Before I killed a teacher in my garage, I had been working the grounds at the middle school for somewhere close to 20 years. I'm not much of an educated man, and I wasn't never gonna have myself a career in the city. That set fine with me, though. I liked the country. I liked workin' an outside job. And I liked keepin' the grass green for them kids. I trimmed up the bushes next to the front door, and out on the curb by the welcome sign. I edged near the sidewalks that connected the main building and the cafeteria to the auditorium and the band hall. In August, I prepped the football field for Fall practice. So that morning, I was painting the endzone lines when he came striding across the field.

I had only seen his face in the picture on his badge when I took it. Maybe I would've recognized him anyway. He's a tall fella'—certainly taller than any of them kids. Either way, I knew who he was—and what he wanted. He asked if I had seen his school ID. I told him I had not. It was my first lie. He said he thought a student might be playing a back-to-school practical joke—taking his badge and hiding it somewhere. Maybe the shed? I told him he was welcome to go have a look. Then I told him about my Civil War collection.

All that is the easy part of the story, 'cause it was all part of my plan. I believe y'all would refer to it as the premeditated part, and I don't imagine I could correct you much. But the hard part is the shed, and it happened first—before the hills and the boots and the buzzards; before the truck and my trembling hands; before the blue tarp and the blue skin; before the chair and the bag and the falling angel that sits on top of my tree in December; before the lies and the invitation; before that son-of-a-bitch came walking across the football field; and before I grabbed his badge.

You see, it takes at least 30 aerosol cans to spray paint a football field. There are compressor-driven painters that use five-gallon buckets (usually about three) to paint, but the price on those is beyond the school's budget. So I use a much smaller, electric-pump painter that only holds a couple of cans at a time. I can carry between 10 and 12 aerosol cans in my pack, and I just replace the empty cans in the painter as I walk back and forth, striping the field. But midway through, I always run out and have to go back to the shed to reload.

The door on the shed doesn't shut right, there's a process to it. A process he didn't know. So it had swung back about two feet once he got started, and I imagine he was too overwhelmed to stop and shut it again.

This part is hard for you, because of what I saw: bodies—one tall, one not—thrusting, sweating, breathing heavy. A body that belonged to a grown man, taking something that should have belonged to a young girl for much longer. His invasion was brutal. She had been told to stay silent, but tears streamed down her face. Her mouth was open and I saw braces. Her legs were open and I saw blood. This part is hard for me too—harder still because of what I did next. Nothing. I didn't stop it, or call out, or go get help. I saw the badge on a table just inside the doorway and I grabbed it. Then I crept away, as quietly as I had approached.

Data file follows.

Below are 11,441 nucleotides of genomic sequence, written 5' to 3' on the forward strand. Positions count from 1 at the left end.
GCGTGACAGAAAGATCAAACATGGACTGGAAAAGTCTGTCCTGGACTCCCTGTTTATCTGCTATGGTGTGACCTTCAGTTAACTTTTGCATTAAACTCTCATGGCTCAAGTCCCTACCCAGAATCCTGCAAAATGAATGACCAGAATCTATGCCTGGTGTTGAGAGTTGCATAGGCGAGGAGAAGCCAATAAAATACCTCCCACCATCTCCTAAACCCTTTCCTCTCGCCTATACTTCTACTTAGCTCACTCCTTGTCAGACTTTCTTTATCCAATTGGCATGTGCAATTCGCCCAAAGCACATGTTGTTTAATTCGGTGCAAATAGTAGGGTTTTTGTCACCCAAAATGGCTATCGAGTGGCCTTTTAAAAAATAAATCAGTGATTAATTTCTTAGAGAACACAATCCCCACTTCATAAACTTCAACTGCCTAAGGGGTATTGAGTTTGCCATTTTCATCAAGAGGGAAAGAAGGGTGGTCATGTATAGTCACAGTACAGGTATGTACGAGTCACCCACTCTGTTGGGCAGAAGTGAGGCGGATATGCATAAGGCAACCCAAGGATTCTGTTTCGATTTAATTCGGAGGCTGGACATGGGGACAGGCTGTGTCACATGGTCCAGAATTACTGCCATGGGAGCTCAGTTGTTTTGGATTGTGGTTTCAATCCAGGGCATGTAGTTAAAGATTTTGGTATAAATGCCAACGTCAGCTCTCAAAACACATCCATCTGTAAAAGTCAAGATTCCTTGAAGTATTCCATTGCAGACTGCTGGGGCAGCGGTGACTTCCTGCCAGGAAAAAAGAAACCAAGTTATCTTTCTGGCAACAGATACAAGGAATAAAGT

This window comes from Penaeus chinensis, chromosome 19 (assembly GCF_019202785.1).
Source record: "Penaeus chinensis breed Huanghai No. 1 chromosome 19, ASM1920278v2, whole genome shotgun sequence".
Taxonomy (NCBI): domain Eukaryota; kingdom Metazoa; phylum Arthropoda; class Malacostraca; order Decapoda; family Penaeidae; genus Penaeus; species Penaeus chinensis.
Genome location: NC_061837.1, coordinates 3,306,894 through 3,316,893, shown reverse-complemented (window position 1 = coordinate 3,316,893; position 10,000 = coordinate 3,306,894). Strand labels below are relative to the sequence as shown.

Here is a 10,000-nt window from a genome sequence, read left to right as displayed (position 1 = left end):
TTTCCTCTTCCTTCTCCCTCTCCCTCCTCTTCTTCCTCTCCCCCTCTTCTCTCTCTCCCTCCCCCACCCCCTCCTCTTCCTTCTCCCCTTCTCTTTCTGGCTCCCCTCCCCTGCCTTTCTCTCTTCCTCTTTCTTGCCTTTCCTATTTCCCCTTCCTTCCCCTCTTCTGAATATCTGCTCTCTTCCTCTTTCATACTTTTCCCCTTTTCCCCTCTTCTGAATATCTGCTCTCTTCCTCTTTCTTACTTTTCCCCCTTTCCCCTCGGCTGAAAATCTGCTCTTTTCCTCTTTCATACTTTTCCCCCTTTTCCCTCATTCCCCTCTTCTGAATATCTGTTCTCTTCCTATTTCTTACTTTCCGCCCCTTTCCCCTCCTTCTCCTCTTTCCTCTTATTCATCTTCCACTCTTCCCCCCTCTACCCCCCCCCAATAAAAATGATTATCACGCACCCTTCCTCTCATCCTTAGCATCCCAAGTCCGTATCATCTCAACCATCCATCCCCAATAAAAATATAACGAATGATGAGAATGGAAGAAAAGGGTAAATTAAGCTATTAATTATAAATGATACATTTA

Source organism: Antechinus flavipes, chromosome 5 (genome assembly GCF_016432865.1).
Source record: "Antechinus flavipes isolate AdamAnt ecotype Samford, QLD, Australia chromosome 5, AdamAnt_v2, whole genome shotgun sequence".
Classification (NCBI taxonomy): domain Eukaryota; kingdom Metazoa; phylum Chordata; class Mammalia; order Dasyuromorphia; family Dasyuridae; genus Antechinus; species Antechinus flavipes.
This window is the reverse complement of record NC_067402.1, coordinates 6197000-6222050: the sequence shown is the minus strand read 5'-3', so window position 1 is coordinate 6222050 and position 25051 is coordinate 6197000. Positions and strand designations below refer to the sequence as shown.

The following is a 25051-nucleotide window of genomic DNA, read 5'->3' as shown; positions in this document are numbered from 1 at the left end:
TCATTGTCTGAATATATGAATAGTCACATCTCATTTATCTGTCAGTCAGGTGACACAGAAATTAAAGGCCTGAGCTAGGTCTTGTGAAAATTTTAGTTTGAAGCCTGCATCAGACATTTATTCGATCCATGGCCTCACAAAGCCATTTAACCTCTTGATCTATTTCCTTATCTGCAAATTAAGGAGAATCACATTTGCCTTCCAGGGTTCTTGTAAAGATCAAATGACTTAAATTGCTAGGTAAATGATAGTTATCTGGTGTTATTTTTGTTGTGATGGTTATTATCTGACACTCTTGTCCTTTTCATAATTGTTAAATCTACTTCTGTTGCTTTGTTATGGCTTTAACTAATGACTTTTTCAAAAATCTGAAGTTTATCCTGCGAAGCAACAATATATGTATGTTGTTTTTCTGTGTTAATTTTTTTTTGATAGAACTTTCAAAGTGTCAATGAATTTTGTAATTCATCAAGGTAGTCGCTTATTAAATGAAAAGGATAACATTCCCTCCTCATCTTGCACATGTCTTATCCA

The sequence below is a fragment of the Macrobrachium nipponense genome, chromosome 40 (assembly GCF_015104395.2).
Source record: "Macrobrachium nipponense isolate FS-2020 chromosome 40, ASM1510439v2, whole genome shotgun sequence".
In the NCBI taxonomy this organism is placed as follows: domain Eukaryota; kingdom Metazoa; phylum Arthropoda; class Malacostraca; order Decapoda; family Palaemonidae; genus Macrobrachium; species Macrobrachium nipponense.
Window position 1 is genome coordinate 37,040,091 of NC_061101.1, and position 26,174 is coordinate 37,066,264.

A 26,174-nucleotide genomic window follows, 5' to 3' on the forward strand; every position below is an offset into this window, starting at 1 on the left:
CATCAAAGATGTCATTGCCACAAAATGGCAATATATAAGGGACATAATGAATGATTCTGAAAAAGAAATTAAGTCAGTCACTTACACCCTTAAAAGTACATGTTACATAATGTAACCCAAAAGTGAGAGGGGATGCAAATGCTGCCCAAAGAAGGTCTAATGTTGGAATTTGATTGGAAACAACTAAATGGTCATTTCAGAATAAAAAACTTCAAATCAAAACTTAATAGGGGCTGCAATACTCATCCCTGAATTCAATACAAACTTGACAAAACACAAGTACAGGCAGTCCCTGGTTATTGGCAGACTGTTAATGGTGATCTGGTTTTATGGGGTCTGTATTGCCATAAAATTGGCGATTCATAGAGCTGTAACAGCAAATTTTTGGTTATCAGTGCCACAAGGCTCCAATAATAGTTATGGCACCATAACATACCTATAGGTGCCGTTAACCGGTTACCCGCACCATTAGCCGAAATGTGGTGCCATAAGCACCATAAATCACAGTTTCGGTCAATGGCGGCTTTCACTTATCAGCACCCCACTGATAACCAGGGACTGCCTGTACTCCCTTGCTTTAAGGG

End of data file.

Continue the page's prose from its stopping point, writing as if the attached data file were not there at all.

Every time the story forces itself out of me, the question is asked, often by myself: Why didn't I stop it? Why didn't I tell someone? Maybe I was going to. I used to think maybe that's why I grabbed the badge, to turn him in. But I don't believe that now. So I'll try to tell you the 'why' of it, and I hope you understand—not for my case, but for the rest of them.

I could tell someone, and maybe they believe me and maybe they don't. Maybe there's an arrest made and maybe there isn't. Maybe that fella' goes to jail or maybe he gets off. And even if he goes in, when does he get out? When does he get a chance to tell folks like you that he's a new man—that he's found the Lord, or found his purpose? I could've beat him, left him hurt and scared. Maybe that causes him to stop for a while, while the beatin' is still fresh. But how long until he stops being scared? How long until he feels that evil pull at him again?

No, whether he got caught or got beat, that man wasn't gonna change. Look out the window at them trees. See how the leaves are orange and red and brown? Weren't too long ago those were all green. Won't be too long from now they'll be covering the ground. We call it the changing of the seasons. But the seasons don't change, not any more than them trees. It's just a rotation—a cycle, not a change. The trees might seem different to you, but they're the same trees. And the world we live in, no matter the season, is the same as it always has been. People can't change, either. He couldn't. I can't.

That's why it's best you keep me in here.

BIO: James Wade lives in Austin, Texas, where he writes fiction for his wife and two dogs. His wife is encouraging, but the dogs remain unimpressed. His story, "Eligible," received Honorable Mention in the Texas Observer's 2015 Short Story Contest. Other work from James is forthcoming in After the Pause and Yellow Chair Review.